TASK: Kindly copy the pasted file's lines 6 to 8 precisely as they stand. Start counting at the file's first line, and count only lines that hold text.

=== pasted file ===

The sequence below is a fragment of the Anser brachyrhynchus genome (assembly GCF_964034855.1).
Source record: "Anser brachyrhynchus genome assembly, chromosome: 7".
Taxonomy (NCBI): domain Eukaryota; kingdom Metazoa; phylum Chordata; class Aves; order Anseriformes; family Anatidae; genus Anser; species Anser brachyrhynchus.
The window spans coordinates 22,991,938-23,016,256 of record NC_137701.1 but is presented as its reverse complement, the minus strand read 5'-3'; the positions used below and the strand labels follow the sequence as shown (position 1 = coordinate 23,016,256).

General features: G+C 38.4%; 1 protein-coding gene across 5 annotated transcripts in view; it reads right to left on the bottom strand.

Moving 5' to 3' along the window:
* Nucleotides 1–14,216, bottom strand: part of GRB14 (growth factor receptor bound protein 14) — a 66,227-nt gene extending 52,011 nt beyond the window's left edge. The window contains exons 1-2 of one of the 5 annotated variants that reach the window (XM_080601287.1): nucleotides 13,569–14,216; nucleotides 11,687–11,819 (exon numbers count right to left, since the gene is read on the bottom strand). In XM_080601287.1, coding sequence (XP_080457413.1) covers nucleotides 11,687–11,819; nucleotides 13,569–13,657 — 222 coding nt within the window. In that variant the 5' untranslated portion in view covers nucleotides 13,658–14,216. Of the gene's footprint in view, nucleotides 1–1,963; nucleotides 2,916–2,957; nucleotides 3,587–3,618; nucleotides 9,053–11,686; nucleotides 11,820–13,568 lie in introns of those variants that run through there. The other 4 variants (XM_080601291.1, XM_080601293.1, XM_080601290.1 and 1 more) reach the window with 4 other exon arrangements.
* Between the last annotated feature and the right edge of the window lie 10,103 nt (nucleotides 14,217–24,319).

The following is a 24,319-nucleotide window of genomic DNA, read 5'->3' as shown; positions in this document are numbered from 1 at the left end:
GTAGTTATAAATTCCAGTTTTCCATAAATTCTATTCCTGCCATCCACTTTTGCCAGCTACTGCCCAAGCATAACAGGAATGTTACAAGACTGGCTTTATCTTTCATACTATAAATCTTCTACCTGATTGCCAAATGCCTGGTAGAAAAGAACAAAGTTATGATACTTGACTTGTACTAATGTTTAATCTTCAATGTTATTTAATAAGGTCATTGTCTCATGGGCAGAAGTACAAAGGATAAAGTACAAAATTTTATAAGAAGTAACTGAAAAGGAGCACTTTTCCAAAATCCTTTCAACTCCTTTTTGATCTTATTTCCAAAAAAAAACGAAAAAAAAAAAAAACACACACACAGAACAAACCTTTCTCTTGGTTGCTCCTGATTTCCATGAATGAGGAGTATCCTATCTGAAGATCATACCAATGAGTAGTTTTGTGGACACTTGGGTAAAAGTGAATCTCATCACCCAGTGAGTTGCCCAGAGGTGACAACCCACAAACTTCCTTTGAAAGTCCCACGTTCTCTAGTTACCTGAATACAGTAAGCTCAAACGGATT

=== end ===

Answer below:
Moving 5' to 3' along the window:
* Nucleotides 1–14,216, bottom strand: part of GRB14 (growth factor receptor bound protein 14) — a 66,227-nt gene extending 52,011 nt beyond the window's left edge. The window contains exons 1-2 of one of the 5 annotated variants that reach the window (XM_080601287.1): nucleotides 13,569–14,216; nucleotides 11,687–11,819 (exon numbers count right to left, since the gene is read on the bottom strand). In XM_080601287.1, coding sequence (XP_080457413.1) covers nucleotides 11,687–11,819; nucleotides 13,569–13,657 — 222 coding nt within the window. In that variant the 5' untranslated portion in view covers nucleotides 13,658–14,216. Of the gene's footprint in view, nucleotides 1–1,963; nucleotides 2,916–2,957; nucleotides 3,587–3,618; nucleotides 9,053–11,686; nucleotides 11,820–13,568 lie in introns of those variants that run through there. The other 4 variants (XM_080601291.1, XM_080601293.1, XM_080601290.1 and 1 more) reach the window with 4 other exon arrangements.
* Between the last annotated feature and the right edge of the window lie 10,103 nt (nucleotides 14,217–24,319).